The analyses that are reported were designed to provide a largely descriptive account of the patterns of activation present in the ABCD sample. For instance, we report all analyses in effect sizes and do not threshold by statistical significance. The goal of the present paper is to provide a baseline reference (task activation magnitudes, sensitivity to individual differences in performance and reproducibility) for researchers using the ABCD task fMRI data to address their questions of interest regarding adolescent brain development.


After applying the exclusion criteria (see Table 1 and Methods for details), the resulting sample sizes and demographics among the fMRI tasks were as follows: SST (N = 5,547, mean age = 9.96 ± 0.63, 49.82% male), EN-back (N = 6,009, mean age = 9.96 ± 0.63, 50.77% male) and MID (N = 6,657, mean age = 9.95 ± 0.63, 50.43% males). Table 2 presents the demographic composition of samples that were included and excluded from the current study (see Methods for details).

Table 1 Inclusion criteria in the task fMRI analyses and number of participants remaining after each step of exclusions
Table 2 Demographics for all participants included and excluded from the analyses

Individual behavior performance measures and task fMRI beta weights

Performance on the SST was in the anticipated range (mean (s.d.), SSRT = 302.6 (67.1) and Go RT = 529.9 (77.4)), with a rate of correct inhibitions of 51.4% (0.06). The distributions for EN-back D′ values were as expected, with children performing better on the 0-back task (D′ = 2.51 (0.9)) than on the 2-back task (D′ = 2.0 (0.3); P < 0.001). D′ mean (s.d.) values from the post-scan recognition memory test were 0.94 (0.63) for happy faces, 0.92 (0.63) for fearful faces, 0.85 (0.61) for neutral faces and 1.34 (0.82) for places. The distributions of SSRT and D′ behavioral performance measures are shown in Fig. 2. Paralleling the individual differences in performance, task activations in relevant task regions of interest (ROIs) also show large interindividual variation; Fig. 2 shows the distribution of average local maxima beta weights within task-specific regions known to be involved in SST (Fig. 2d,e), EN-back (Fig. 2f) and MID (Fig. 2g) tasks. An analysis of covariance (ANCOVA) assessing the correlation between D′ values from the post-scan recognition memory test and EN-back beta weights in the bilateral dlPFC showed significant associations across contrasts and conditions, yet with small correlation coefficients, with the most important association observed between the happy faces condition and the 2-back versus 0-back contrast (P = 0.0001 and r = 0.17).

Fig. 2: The distribution of behavioral performance measures and beta weights in the sample.

ac, Distribution of behavioral performance. Top: distribution of SSRT (a), 0-back D′ (b) and 2-back D′ (c) behavioral performance measures in the sample. dg, Distribution of beta weights. Bottom: distribution of average local maxima beta weights in the sample within task-specific regions commonly known to be involved in SST (d,e), EN-back (f) and MID (g) tasks; SST, N = 5,547; EN-back, N = 6,009; MID, N = 6,657.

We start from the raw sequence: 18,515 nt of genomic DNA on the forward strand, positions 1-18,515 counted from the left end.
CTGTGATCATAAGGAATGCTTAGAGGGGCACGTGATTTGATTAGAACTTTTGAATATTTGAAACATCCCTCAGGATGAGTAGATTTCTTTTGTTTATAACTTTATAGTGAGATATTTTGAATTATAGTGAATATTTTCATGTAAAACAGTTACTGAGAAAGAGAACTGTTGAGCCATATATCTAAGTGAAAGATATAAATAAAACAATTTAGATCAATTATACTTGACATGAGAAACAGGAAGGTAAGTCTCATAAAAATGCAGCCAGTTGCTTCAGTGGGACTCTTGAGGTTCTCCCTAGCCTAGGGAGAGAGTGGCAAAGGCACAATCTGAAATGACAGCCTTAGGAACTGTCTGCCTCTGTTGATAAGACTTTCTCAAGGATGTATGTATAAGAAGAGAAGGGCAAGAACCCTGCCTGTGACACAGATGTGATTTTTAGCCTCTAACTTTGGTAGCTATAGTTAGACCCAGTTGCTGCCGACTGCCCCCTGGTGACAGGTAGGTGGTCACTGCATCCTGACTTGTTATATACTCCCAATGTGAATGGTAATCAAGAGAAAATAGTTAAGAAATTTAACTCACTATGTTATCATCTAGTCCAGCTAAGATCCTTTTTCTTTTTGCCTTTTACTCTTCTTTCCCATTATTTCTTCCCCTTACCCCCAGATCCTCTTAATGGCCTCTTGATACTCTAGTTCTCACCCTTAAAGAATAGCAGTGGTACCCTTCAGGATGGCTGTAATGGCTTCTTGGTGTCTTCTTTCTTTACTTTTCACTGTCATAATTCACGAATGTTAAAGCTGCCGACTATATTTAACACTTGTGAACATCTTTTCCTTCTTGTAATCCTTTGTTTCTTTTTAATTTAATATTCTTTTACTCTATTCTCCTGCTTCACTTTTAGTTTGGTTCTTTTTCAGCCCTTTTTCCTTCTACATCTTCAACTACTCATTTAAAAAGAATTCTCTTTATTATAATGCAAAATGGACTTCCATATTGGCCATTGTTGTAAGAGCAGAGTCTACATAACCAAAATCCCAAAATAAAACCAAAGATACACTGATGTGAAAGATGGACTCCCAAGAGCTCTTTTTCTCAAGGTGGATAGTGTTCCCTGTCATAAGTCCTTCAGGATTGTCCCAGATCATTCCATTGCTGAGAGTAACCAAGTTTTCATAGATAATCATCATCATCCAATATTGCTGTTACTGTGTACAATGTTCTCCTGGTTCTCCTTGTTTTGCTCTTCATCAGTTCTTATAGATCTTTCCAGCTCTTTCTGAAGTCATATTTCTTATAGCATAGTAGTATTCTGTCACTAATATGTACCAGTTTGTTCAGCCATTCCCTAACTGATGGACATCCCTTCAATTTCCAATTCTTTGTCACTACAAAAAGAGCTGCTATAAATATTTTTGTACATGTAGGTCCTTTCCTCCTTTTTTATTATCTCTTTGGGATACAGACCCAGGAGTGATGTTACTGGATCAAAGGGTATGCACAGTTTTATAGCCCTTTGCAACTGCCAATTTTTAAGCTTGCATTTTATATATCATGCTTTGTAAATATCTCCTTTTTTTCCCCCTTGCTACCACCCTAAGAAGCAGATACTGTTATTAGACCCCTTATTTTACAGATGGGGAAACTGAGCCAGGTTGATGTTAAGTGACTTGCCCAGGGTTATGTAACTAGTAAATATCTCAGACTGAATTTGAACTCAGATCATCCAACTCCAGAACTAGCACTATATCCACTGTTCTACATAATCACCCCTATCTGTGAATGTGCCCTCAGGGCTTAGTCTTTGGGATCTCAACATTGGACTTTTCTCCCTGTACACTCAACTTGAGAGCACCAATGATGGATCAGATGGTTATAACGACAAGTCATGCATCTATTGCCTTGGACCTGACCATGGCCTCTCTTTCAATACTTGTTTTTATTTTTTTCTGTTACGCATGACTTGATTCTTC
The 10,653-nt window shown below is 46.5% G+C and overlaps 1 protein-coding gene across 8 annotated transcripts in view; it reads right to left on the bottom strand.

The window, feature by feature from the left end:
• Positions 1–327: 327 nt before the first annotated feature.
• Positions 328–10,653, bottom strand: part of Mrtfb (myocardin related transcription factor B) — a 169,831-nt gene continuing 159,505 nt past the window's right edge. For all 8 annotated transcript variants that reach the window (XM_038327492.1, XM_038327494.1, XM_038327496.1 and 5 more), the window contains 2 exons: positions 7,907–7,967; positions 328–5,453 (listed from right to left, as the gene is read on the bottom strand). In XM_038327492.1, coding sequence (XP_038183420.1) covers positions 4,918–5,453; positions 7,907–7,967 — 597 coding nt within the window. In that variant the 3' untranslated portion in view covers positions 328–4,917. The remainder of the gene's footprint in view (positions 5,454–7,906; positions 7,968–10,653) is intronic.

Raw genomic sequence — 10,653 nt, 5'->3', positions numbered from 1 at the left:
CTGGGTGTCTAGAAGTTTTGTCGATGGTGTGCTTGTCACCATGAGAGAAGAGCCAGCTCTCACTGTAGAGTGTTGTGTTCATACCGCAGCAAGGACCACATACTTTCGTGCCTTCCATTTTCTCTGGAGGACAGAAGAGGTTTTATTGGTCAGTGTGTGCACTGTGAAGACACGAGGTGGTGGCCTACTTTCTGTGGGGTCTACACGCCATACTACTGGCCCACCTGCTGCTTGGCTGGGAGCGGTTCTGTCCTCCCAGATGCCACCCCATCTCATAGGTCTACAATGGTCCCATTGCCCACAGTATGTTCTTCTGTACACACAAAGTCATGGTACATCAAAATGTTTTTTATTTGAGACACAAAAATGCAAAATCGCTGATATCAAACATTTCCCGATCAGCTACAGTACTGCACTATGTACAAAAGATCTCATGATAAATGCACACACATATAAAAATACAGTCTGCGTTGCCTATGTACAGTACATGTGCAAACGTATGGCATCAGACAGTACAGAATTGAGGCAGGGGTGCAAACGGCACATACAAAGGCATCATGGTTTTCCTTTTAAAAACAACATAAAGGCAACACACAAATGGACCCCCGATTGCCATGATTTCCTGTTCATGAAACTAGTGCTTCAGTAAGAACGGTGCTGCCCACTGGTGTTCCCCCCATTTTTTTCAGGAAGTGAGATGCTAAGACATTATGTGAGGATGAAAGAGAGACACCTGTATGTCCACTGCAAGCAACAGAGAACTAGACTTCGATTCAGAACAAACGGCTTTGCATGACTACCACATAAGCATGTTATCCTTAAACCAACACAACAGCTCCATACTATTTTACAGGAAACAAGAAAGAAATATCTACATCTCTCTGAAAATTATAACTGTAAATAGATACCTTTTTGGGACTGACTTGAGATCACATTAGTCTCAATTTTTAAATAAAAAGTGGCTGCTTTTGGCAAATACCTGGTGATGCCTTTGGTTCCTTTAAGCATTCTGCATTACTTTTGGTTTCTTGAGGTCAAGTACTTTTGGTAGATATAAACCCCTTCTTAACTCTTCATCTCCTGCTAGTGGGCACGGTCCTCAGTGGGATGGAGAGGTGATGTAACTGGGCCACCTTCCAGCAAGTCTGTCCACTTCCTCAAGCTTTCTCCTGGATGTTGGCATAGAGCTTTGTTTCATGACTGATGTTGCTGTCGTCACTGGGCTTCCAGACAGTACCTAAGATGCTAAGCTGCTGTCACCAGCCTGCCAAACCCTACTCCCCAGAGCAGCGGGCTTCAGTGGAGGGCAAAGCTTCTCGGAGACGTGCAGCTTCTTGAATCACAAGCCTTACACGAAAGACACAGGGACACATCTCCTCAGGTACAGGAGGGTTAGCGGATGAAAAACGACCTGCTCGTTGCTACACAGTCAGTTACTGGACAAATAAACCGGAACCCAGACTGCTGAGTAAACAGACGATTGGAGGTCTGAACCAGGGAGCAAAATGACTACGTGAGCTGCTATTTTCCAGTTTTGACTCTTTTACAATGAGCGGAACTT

Task activation Cohen’s d

Cortical and subcortical Cohen’s d maps of contrasts for each task are represented in composite Figs. 3a,b, 4a,b, 5a,b and 6a,b. In addition, static and three-dimensional (3D) dynamic views of both thresholded and unthresholded Cohen’s d maps are available online (download required to display the dynamic maps) at Task fMRI activation maps generated from the ABCD dataset are provided in Supplementary Data 1 for the research community to use as task fMRI activation templates in children, are available online as manuscript files and can be downloaded as high-resolution MGZ images.

Fig. 3: SST activation maps, performance correlation maps and group-level spatial consistency at cortical and subcortical levels.

Activation maps (a,b), correlation maps (c,d) and reproducibility data (e) for the SST are shown. Cohen’s d maps are thresholded at ≥0.2 in magnitude to only display small, medium and large effect sizes. No thresholding is applied to the correlation maps; N = 5,547.

Fig. 4: EN-back task working memory activation maps, performance correlation maps and group-level spatial consistency at cortical and subcortical levels.

Working memory activation maps (a,b), correlation maps (c,d) and reproducibility data (e) for the EN-back task are shown. Cohen’s d maps are thresholded at ≥0.2 in magnitude to only display small, medium and large effect sizes. No thresholding is applied to the correlation maps; N = 6,009.

Fig. 5: EN-back task emotional activation maps, performance correlation maps and group-level spatial consistency at cortical and subcortical levels.

Emotional activation maps (a,b) and reproducibility data (c) for the EN-back task are shown. Cohen’s d maps are thresholded at ≥0.2 in magnitude to only display small, medium and large effect sizes. No thresholding is applied to the correlation maps; N = 6,009; negface, negative face; neutface, neutral face; posface, positive face.

Fig. 6: MID task activation maps and group-level spatial consistency at cortical and subcortical levels.

Activation maps (a,b) and reproducibility data (c) for the MID task are shown. Cohen’s d maps are thresholded at ≥0.2 in magnitude to only display small, medium and large effect sizes; N = 6,657; Antic, anticipation of; pos, positive; neg, negative.

As shown in Fig. 3, the SST showed robust activation for both correct Stop versus correct Go and incorrect Stop versus correct Go conditions in multiple frontoparietal, temporal, insular and occipital regions of the cortex. Key nodes of the response inhibition circuitry, such as the IFG, dACC, pre-SMA and, subcortically, the putamen and caudate, were activated. Deactivations were observed in the left postcentral somato-sensorimotor cortex (presumably reflecting the motor response that is present on Go trials and absent on successful inhibitions) and in DMN centers, including the precuneus and vmPFC.